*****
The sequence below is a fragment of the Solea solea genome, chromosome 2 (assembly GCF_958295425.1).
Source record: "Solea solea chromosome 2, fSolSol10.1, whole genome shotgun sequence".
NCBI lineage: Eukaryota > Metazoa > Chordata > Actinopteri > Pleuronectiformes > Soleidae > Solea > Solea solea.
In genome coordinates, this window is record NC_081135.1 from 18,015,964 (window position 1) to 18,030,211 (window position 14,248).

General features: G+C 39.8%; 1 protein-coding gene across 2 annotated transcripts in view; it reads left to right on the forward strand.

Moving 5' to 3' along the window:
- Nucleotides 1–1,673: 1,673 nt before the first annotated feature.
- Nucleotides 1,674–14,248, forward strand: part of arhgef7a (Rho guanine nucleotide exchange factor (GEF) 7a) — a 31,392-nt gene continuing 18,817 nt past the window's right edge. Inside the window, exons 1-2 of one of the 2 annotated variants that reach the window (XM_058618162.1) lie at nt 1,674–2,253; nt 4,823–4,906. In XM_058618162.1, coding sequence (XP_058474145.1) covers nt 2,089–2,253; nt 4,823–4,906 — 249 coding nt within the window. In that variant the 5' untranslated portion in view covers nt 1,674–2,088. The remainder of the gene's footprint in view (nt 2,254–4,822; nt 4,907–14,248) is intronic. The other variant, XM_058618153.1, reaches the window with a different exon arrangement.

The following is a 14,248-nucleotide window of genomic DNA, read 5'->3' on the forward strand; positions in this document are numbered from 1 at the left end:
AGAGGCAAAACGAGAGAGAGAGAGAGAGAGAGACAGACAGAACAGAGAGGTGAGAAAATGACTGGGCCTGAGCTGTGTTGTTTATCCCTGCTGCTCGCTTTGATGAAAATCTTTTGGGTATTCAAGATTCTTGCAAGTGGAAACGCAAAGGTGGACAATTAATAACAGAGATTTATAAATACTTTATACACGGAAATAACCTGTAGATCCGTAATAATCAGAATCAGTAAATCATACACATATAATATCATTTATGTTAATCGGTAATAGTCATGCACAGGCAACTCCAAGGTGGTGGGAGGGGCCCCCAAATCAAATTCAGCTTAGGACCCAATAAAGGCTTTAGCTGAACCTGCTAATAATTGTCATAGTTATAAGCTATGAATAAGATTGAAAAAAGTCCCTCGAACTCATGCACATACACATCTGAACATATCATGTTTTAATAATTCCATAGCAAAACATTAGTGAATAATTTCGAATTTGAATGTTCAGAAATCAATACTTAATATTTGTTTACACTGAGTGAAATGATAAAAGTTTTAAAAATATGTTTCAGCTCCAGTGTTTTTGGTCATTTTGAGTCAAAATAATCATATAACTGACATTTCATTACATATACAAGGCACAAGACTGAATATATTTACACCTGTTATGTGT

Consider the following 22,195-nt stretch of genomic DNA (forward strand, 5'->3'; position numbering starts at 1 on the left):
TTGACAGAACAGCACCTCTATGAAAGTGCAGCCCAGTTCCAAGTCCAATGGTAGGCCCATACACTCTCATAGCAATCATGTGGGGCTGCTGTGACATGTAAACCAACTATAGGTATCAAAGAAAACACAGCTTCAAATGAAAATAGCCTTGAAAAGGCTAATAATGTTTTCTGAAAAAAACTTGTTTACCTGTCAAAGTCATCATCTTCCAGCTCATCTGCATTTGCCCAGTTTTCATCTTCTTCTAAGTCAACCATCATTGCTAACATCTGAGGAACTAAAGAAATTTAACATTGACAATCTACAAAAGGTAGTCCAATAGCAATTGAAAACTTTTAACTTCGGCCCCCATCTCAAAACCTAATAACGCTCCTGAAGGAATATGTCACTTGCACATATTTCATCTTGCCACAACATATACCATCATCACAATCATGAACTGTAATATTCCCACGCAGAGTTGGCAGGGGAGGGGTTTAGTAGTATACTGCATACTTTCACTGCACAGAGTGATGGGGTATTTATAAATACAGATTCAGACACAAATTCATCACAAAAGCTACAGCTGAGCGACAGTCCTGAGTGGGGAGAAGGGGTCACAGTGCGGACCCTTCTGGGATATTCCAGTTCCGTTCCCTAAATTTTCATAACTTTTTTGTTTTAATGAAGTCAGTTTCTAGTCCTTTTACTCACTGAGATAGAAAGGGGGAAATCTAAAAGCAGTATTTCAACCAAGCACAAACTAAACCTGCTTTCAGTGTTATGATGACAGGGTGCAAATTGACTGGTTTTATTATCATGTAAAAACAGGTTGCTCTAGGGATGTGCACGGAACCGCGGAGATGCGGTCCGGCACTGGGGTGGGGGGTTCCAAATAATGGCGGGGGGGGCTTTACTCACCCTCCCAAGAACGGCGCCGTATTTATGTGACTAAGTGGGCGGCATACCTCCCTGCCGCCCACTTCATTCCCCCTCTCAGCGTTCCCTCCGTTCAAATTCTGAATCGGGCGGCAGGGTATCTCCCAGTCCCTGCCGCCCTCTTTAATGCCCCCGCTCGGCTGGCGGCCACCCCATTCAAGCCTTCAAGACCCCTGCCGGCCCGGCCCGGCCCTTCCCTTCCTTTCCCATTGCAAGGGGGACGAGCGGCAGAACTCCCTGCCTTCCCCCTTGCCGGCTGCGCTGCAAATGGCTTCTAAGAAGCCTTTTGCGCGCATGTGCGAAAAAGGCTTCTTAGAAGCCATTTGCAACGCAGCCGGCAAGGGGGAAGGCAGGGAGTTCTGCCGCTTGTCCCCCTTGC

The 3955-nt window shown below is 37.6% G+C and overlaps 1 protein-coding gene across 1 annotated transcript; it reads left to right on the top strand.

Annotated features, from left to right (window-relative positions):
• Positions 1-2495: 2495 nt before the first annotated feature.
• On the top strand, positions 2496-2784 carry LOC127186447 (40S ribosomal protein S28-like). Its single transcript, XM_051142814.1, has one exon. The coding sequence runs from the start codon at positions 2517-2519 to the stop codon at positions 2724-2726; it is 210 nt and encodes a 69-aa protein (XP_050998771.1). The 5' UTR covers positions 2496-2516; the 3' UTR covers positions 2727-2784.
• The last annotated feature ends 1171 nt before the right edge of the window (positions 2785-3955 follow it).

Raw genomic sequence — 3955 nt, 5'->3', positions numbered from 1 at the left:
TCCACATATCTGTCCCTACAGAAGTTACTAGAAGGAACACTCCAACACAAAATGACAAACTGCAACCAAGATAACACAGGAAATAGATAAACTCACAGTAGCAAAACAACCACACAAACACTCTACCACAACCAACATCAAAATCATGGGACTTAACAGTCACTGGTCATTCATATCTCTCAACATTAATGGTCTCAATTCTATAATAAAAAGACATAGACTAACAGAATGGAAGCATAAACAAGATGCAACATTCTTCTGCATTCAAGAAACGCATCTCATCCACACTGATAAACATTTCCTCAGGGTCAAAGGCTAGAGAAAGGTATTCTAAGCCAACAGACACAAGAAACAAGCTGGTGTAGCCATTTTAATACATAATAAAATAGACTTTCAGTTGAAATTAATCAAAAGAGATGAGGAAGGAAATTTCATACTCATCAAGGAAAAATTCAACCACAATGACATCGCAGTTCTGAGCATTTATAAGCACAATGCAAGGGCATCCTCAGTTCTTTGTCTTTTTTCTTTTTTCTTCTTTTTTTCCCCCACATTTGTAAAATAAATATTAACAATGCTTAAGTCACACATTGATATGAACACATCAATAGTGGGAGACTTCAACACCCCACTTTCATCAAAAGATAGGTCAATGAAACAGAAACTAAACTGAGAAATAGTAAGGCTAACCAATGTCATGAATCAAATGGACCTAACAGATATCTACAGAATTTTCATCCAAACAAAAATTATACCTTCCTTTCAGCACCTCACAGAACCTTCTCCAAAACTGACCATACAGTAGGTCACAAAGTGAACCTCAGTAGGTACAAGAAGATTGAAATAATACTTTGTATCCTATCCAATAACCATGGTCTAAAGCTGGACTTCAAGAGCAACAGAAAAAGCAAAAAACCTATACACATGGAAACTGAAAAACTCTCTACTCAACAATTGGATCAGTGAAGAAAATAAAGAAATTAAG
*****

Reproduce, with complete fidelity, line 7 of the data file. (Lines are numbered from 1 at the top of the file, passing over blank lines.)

- Nucleotides 1–1,673: 1,673 nt before the first annotated feature.